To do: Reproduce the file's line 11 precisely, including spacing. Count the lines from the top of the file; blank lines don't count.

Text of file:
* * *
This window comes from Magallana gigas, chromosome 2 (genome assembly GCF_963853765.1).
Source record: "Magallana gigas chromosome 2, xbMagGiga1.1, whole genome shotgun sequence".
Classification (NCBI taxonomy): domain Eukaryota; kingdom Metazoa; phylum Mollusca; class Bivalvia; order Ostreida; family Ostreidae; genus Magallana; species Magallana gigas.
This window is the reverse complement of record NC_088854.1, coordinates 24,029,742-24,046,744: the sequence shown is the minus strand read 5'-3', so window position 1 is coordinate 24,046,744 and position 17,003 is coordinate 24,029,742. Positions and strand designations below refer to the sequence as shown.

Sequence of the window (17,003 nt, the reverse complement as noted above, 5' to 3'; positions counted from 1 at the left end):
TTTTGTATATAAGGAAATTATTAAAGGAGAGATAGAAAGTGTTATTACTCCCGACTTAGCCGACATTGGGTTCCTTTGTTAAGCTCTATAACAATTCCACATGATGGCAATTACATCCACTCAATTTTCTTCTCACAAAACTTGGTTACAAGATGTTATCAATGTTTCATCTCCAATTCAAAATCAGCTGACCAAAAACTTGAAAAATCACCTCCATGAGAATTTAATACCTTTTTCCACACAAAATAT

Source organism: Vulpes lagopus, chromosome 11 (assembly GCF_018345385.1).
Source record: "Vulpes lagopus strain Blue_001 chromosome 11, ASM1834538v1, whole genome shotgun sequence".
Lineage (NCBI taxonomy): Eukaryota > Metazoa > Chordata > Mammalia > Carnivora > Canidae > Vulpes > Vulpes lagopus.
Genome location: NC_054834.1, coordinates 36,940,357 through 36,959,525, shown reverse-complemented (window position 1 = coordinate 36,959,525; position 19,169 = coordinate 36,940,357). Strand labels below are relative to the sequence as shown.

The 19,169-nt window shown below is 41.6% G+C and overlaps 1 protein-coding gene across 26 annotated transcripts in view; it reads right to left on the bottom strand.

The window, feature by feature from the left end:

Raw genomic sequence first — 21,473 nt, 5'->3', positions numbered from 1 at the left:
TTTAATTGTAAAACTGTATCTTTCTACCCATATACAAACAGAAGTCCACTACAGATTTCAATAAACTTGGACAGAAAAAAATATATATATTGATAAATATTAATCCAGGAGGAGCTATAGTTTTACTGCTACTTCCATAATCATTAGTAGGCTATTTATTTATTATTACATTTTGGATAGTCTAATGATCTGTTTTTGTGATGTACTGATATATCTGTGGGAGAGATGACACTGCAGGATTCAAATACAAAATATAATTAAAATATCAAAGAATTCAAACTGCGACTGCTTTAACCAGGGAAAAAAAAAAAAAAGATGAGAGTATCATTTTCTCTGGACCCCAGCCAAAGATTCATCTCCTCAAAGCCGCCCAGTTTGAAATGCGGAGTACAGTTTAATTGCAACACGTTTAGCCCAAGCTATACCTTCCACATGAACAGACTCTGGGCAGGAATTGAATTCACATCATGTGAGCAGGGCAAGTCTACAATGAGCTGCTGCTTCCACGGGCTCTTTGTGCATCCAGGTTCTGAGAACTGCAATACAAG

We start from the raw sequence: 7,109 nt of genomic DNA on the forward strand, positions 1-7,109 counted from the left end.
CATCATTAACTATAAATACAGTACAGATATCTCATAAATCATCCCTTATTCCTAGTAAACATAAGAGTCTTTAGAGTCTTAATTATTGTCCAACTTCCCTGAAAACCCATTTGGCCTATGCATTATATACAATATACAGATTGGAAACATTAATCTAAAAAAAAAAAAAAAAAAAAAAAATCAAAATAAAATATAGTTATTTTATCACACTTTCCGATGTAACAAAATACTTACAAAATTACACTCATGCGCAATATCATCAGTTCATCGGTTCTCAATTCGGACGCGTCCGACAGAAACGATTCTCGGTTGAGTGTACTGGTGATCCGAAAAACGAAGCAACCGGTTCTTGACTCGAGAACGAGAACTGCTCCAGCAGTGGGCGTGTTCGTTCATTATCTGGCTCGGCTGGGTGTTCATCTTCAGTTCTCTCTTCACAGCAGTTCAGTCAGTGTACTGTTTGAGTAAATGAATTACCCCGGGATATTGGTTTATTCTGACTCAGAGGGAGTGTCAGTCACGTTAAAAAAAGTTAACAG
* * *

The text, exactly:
The 19,169-nt window shown below is 41.6% G+C and overlaps 1 protein-coding gene across 26 annotated transcripts in view; it reads right to left on the bottom strand.